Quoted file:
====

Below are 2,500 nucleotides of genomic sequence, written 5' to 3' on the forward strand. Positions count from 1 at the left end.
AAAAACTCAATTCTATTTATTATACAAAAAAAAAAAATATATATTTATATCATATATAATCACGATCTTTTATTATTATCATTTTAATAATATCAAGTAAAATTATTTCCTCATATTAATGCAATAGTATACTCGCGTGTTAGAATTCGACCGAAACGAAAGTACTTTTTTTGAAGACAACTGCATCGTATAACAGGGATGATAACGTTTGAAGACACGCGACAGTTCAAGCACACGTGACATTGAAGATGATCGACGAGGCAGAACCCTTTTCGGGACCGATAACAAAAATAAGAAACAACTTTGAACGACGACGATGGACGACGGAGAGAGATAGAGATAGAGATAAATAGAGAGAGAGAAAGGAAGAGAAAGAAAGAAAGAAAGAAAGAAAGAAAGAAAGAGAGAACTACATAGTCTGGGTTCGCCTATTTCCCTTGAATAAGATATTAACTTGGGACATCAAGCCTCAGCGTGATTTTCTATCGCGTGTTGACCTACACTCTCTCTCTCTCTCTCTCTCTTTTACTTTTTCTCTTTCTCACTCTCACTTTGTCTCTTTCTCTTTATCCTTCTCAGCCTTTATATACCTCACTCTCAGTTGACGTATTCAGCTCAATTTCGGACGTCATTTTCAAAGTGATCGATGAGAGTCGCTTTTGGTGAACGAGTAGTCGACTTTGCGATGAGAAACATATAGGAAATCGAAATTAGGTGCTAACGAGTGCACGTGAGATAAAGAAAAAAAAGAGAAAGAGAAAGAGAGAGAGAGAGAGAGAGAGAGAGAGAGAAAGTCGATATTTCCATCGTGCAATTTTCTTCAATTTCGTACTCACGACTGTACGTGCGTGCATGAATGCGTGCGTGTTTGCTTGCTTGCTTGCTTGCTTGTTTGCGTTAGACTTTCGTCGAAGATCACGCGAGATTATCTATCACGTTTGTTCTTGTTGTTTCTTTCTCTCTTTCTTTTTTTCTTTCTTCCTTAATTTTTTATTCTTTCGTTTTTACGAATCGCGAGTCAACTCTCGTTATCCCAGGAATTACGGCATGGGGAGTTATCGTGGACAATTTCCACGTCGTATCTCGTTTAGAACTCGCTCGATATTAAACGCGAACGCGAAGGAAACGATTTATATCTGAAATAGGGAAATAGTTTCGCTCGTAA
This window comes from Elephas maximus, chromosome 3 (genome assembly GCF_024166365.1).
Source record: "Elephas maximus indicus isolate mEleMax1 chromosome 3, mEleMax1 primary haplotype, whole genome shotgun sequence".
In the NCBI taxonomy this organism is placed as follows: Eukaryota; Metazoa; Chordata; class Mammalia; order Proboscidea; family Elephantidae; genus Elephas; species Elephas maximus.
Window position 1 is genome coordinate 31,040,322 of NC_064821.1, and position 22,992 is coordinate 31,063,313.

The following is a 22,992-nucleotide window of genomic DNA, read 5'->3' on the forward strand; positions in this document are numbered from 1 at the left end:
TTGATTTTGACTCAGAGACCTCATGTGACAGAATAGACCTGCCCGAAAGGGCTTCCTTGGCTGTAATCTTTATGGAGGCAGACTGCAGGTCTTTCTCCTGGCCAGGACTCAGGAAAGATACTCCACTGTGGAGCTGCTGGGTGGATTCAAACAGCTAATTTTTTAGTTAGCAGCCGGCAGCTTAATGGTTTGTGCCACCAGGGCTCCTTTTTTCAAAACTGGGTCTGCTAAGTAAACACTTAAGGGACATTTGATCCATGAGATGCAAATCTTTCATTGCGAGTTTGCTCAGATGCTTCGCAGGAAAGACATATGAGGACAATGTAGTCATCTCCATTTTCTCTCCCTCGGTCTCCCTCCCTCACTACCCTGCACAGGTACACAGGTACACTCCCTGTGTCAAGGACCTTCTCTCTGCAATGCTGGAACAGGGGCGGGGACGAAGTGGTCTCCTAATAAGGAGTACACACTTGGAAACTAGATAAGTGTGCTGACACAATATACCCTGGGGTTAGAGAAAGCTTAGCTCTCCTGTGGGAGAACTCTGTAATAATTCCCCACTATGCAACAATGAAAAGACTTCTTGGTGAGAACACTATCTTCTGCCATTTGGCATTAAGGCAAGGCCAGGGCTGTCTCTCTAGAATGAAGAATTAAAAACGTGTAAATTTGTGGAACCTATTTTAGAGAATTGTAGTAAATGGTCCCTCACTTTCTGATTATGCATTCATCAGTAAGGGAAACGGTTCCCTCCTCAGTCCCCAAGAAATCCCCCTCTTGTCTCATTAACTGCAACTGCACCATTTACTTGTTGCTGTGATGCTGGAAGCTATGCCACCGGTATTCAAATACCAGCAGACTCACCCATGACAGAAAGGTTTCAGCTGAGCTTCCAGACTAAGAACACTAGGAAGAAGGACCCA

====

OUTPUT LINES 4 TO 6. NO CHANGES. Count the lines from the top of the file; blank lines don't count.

Source record: "Elephas maximus indicus isolate mEleMax1 chromosome 3, mEleMax1 primary haplotype, whole genome shotgun sequence".
In the NCBI taxonomy this organism is placed as follows: Eukaryota; Metazoa; Chordata; class Mammalia; order Proboscidea; family Elephantidae; genus Elephas; species Elephas maximus.
Window position 1 is genome coordinate 31,040,322 of NC_064821.1, and position 22,992 is coordinate 31,063,313.